All of the material found in the anthology speaks to the central question of L&T: What does it mean to be human in the year 2014?
34 days until the Class of 2018 arrives on campus!
Remember, Class of 2018, there’s only one right answer to the question, and you will be tested on it at the end of L&T. Better start studying now just to be safe.
First Year Dean Mary Ann Krisa triumphantly basks in the afternoon sunlight at the end of another day spent planning the Language and Thinking Program.
Every college should have an administrator who keeps a banjo in their office.
Greetings from Annandale-on-Hudson, incoming Bardians!
In honor of Bard’s motto, we thought it’d be fitting to celebrate the first post of the summer with a picture of one of the many “places to think” on campus — the Anna Margaret Jones Memorial Meditation Garden.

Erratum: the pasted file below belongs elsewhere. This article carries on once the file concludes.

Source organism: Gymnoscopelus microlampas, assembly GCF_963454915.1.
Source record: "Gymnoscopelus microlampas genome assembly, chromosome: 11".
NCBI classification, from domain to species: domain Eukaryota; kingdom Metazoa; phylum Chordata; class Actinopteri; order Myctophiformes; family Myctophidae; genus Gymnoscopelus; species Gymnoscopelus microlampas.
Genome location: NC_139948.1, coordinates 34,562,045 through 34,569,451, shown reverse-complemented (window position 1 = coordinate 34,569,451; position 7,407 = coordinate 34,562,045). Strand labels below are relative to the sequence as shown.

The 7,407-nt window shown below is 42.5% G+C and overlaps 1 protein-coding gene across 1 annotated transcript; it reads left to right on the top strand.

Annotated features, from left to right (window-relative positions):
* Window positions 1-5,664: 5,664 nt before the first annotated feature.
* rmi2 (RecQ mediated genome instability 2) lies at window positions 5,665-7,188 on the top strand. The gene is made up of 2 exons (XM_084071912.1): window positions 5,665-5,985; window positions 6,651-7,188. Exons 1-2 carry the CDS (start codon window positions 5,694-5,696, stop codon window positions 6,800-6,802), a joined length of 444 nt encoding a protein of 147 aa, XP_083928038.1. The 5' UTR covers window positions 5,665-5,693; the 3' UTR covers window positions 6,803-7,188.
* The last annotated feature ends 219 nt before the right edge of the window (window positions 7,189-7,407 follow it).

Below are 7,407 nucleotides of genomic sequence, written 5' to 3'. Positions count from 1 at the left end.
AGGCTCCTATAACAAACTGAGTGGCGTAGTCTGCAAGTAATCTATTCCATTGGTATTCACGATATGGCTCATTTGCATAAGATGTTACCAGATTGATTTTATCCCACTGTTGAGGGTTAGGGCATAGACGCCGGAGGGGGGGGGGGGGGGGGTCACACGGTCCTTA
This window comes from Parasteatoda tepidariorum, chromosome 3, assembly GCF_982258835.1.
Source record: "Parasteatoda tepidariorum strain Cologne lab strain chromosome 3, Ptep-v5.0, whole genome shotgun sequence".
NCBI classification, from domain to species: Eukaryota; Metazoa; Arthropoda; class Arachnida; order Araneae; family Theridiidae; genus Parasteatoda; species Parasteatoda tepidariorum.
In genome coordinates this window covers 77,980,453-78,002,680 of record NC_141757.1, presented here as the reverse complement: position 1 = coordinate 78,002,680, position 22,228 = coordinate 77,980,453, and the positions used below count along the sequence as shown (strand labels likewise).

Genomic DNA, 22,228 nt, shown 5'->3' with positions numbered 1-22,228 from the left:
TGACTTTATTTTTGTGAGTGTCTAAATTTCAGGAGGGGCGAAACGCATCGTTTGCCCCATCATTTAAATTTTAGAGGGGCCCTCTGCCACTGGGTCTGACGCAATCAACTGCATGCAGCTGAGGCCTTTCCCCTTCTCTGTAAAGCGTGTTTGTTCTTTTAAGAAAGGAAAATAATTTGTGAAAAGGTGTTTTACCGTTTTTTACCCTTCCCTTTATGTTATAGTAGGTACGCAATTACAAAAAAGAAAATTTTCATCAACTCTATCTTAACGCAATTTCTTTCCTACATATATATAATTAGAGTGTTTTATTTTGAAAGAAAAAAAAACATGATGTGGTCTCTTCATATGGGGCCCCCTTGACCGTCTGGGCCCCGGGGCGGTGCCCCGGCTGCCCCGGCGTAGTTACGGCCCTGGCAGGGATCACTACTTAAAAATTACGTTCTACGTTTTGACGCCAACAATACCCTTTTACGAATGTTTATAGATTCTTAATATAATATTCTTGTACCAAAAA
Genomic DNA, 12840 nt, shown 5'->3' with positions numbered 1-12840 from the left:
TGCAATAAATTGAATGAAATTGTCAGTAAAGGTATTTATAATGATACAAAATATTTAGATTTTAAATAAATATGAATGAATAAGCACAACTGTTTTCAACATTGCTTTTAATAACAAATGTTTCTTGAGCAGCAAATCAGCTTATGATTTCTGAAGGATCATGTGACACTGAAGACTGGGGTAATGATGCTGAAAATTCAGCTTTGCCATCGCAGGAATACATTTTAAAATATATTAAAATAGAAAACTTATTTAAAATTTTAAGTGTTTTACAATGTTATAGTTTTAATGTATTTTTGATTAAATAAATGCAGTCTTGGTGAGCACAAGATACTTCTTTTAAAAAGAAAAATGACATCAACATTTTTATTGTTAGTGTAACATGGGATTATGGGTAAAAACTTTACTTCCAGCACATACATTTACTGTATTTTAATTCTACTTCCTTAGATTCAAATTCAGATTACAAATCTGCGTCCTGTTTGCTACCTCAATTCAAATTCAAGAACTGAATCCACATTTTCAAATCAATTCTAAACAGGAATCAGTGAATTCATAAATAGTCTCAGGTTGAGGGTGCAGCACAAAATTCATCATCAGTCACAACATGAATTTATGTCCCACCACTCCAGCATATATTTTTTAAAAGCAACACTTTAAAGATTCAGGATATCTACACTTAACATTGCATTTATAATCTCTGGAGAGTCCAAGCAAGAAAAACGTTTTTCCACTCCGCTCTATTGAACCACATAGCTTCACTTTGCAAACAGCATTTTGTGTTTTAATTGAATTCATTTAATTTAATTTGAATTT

The Anna Jones Meditation Garden is perfectly suited for relaxing, quiet contemplation, reading, writing, playing music, eating snacks, meeting friends, cloud watching, stargazing, navel gazing, sitting down, standing up, and pretty much everything else.
The Bard First Year Blog will be updated daily during the week with pictures of campus, interviews with students and staff, as well as bits and pieces of Bard news and information.
If you’re an incoming student or the family member of an incoming student and have questions about anything, you can give us a call at the Center for Student Life and Advising (845-758-7454) or shoot us an e-mail at firstname.lastname@example.org. You can also message us here on Tumblr. Be sure to let us know whether you’d prefer us to respond privately or post the answer so other folks can see it.
39 days until the Class of 2018 arrives on campus!
Looks like somebody’s paper isn’t going to be read…
(Submitted by nicole-alexandra)